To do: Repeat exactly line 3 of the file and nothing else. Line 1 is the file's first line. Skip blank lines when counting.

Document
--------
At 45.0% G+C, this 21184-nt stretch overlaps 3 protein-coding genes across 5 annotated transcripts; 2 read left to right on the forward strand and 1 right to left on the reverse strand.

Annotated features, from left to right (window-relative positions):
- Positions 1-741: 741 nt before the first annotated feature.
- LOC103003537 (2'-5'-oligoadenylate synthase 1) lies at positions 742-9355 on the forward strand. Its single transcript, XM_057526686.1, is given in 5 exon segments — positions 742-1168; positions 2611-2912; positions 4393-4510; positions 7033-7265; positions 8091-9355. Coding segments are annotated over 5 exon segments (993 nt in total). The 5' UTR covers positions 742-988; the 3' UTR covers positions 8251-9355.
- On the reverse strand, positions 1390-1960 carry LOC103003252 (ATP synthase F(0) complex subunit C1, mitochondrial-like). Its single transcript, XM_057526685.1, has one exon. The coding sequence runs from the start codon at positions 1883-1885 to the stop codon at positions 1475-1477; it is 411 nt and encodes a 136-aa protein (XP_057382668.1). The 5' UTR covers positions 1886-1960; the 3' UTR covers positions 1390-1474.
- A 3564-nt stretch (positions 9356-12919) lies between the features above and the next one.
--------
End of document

- Positions 1-741: 741 nt before the first annotated feature.